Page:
It would be impossible to imagine a landscape inspired by renowned garden designer Piet Oudolf that did not include grasses. In his 2013 book written with co-author Noel Kingsbury, Planting: A New Perspective, (Timber Press, 2013), Oudolf writes that a "combination of native and introduced perennials and grasses is symbolic of a blend of nature and culture."
In designing his public and private gardens, Oudolf believes that combinations are the basic building blocks of design. While acknowledging that a limited amount of garden space leaves little room for repetition, part of Oudolf’s genius lies in his adept intermingling of numerous plant varieties.
Now let’s be honest: we are totally in love with Mr. Oudolf, we desire to emulate his naturalistic style and are motivated more than ever to include grasses in our landscape, however, the overwhelming majority of us choose one particular perennial grass species over all others.
It must be so. Just look around you and it’s easy to see that Karl Foerster Calamagrostis acutiflora feather reed grass is the predominant ornamental grass found growing in our residential and commercial landscapes.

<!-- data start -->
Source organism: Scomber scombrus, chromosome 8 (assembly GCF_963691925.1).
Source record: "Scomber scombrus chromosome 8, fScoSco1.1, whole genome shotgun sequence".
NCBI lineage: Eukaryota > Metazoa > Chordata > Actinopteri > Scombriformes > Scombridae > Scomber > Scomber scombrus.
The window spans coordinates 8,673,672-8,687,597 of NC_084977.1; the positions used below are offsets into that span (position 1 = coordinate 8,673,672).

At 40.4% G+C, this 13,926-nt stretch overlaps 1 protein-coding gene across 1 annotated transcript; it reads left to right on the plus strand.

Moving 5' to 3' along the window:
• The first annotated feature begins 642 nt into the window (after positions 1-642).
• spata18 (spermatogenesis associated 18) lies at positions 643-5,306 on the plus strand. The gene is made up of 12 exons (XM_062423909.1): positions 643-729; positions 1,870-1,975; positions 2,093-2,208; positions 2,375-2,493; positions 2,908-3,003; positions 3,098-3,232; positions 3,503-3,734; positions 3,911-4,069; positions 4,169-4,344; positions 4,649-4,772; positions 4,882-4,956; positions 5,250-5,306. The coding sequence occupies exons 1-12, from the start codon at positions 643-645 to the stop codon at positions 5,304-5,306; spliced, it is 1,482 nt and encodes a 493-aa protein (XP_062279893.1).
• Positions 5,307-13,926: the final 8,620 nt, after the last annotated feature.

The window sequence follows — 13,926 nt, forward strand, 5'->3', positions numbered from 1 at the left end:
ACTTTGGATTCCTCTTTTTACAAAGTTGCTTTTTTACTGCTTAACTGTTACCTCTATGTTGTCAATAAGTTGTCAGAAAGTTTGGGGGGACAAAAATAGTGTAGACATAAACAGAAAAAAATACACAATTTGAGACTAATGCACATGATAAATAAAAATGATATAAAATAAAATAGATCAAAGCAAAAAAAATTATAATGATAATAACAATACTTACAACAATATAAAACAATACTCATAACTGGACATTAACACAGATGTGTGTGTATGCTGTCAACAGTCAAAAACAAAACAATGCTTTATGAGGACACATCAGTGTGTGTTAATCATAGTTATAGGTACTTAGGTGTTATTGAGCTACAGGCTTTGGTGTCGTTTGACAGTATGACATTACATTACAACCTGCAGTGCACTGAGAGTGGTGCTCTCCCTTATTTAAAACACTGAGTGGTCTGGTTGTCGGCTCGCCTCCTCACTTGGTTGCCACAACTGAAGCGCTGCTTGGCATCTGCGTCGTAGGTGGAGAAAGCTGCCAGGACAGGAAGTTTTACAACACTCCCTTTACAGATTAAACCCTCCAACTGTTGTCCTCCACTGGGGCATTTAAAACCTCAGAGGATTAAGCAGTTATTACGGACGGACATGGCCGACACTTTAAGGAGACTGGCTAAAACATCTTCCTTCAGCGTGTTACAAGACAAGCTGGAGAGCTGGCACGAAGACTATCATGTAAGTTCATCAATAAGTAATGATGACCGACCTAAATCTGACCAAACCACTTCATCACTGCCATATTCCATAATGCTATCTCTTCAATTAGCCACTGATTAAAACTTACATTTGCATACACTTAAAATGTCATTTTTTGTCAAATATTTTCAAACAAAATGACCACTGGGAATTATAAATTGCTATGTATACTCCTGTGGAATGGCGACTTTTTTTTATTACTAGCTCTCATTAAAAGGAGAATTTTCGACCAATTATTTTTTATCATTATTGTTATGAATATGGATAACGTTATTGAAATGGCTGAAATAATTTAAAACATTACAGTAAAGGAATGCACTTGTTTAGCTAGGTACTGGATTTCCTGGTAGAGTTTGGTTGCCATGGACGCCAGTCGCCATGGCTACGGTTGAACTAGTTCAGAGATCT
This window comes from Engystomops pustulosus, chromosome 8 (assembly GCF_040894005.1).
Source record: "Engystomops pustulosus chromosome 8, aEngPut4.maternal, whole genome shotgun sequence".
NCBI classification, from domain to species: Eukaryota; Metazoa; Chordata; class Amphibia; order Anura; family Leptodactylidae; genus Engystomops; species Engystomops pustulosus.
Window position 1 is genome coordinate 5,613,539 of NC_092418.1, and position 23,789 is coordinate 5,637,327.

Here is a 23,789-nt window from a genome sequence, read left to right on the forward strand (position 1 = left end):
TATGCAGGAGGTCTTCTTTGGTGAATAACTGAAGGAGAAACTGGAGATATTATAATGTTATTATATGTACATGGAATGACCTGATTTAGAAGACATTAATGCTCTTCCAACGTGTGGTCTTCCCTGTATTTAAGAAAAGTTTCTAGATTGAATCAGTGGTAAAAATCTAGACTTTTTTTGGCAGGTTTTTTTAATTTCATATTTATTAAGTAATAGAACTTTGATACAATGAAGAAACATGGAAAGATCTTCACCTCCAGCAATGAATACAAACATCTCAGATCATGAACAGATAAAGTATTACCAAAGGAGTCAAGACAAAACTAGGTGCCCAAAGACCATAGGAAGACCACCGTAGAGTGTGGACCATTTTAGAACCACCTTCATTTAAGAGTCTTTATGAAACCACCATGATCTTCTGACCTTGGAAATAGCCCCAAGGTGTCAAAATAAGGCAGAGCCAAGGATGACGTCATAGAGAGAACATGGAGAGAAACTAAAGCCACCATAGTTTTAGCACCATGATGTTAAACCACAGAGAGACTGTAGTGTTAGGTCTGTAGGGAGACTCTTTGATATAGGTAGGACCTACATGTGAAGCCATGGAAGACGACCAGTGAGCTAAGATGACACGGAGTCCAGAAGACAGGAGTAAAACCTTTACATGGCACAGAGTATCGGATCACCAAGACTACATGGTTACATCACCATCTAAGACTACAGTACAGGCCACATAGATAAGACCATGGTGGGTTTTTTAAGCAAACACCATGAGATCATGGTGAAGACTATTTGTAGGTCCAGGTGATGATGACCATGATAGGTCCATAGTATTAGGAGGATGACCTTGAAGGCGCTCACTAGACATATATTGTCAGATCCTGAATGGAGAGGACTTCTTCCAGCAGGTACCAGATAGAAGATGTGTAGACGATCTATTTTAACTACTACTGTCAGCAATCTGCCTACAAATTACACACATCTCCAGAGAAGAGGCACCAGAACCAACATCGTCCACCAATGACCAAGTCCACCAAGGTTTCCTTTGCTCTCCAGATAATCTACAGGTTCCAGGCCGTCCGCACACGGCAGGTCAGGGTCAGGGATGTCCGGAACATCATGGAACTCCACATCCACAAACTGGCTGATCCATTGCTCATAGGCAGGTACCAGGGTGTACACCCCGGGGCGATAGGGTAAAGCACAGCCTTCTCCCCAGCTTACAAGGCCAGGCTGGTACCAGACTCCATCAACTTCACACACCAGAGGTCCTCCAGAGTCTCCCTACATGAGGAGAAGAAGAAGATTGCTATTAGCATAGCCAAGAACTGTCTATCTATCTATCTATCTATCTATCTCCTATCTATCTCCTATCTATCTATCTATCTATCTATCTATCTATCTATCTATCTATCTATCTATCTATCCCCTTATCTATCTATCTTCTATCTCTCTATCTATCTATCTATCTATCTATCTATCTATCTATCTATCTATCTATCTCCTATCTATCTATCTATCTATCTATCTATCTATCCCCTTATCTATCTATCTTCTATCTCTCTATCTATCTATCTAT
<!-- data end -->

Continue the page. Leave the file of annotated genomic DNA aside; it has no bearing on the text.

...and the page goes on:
Why is Karl Foerster grass so popular? A cool-season clumping grass, Karl Foerster behaves in the landscape and knows his boundaries.
Karl (we know him so well that we’re on a first name basis) wastes little time in spring and grows quickly. By late summer, in time for his second act, his tall feathery plumes of greenish flowers transition to stiff, tan-coloured seed heads that look striking even under the weight of snow.
As handsome as Karl may be, there are many attractive alternatives you can choose to grow in your garden. Consider creating a grouping of grasses — using both natives and exotics, as Piet Oudolf does — in a range of colours and heights.